Thank you to those who donated to Piano Society in 2017.

Purchasing a New Piano-HELP!

Discussion in 'The Piano' started by Anonymous, Jul 16, 2006.

  1. PJF

    PJF New Member Piano Society Artist

    Joined:
    Jul 13, 2006
    Messages:
    1,278
    Likes Received:
    0
    Last Name:
    Fournet
    First Name:
    Pierre

    Are we neighbors? I had to run from Katrina and Rita just two weeks later.

    Have you considered using $7,000 as a down payment and financing the rest? That's what I did, although interest rates are a bit higher than 6 years ago.

    I purchased a three year old, 5' 10" Kawai RX2 from UNL (Monroe) for just $10,500 (in 2000). It was in a faculty member's office, not a practice room, so I know it wasn't mistreated, as the practice room pianos often are. Perhaps you will find what you need at one of the several 'university piano sales' around Baton Rouge, Lafayette, Alexandria and Monroe Louisiana.

    Pete
     
  2. Anonymous

    Anonymous Guest

    Louisiana Purchased Piano

    If you consider purchasing a good grand piano from any recent Louisiana university sale, I would be very careful to check for rust around the strings and tuning pins, and look for ripples in the soundboard -- evidence of, shall we say, "excess moisture." Remove the fallboard, and look for evidence of mud or moisture in and amongst the keys where a lay person would forget to clean; look for warped keys; try the trapwork (pedals), looking for sticking dampers upon pressing and releasing the rightmost pedal.

    Just as Katrina's aftermath left 600,000 automobiles as being totaled by the insurance carriers, yet only 300,000 moisture destroyed automobiles found in junk yards -- I would be extremely cautious of unscrupulous vendors trying to sell pianos that suffered hurricane damage.

    Joe
     
  3. PJF

    PJF New Member Piano Society Artist

    Joined:
    Jul 13, 2006
    Messages:
    1,278
    Likes Received:
    0
    Last Name:
    Fournet
    First Name:
    Pierre
    That's good advice. My own piano was spared humidity damage in the week we were without power because I took the legs off, wrapped it tightly in several layers of plastic sheeting and sealed it with clear packaging tape. I'm sure plenty of people in the areas that were without power, did not take such measures to protect their instruments from humidity. Flood damage will be obvious, humidity or heat damage will be less noticeable. I would keep an eye out for mildew or severe out-of-tunedness. High heat or humidity can damage a piano in a way that is not immediately evident. This damage will not show for months to years, in the form of weakened action components and unstable temperament. For example, after Hurricane Lili in 2002, my piano was subjected to 100F degree (39C) temperature for a couple of days. I had to tune it five times a year for the next two years, before the tuning became stable. I certainly wouldn't want a piano that had been exposed to the summer heat for weeks on end.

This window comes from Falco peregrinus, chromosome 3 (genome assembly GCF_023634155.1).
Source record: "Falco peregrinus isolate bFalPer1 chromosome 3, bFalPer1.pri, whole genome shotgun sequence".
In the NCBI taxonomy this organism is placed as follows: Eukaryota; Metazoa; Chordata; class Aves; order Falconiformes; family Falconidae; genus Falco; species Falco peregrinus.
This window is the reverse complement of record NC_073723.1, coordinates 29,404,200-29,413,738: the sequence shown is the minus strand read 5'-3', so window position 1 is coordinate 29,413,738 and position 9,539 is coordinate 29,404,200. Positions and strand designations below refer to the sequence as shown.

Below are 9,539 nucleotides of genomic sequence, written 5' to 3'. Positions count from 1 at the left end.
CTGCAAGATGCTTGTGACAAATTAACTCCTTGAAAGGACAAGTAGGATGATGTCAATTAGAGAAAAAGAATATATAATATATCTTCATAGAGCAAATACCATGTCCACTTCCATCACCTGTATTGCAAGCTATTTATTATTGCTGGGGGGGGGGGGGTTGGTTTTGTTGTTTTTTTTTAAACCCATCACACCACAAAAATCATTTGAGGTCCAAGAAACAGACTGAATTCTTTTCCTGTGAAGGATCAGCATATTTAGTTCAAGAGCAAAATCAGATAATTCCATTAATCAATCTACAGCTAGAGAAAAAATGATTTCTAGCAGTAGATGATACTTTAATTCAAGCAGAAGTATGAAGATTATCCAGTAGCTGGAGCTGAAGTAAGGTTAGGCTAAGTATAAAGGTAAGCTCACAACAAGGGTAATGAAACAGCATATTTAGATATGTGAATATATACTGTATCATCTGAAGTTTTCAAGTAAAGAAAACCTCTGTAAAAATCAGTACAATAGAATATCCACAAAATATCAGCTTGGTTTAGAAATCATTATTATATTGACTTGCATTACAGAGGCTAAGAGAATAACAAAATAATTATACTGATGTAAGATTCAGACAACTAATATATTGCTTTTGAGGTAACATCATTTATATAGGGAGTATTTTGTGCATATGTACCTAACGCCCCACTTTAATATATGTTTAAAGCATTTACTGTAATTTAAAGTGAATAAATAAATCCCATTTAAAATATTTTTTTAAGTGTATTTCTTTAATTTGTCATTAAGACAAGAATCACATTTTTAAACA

4. robert

    robert Active Member Piano Society Artist

    Joined:
    Jun 7, 2006
    Messages:
    1,843
    Likes Received:
    0
    Location:
    Sweden
    Home Page:
    Last Name:
    Stahlbrand
    First Name:
    Robert
    Re: Which would you buy?

    This is today an extremely tricky question. The digital grands comes with a lot advantages but I would take my time and not go on the first, second or even third impression. I would visit each shops at least 10 times and bring my scores and make my practise in there (probably painful for the shop owners ;)). That is how I would do it. Unfortunately, I cannot answer your questions without making this test but it would not be an obvious choice.
     

Share This Page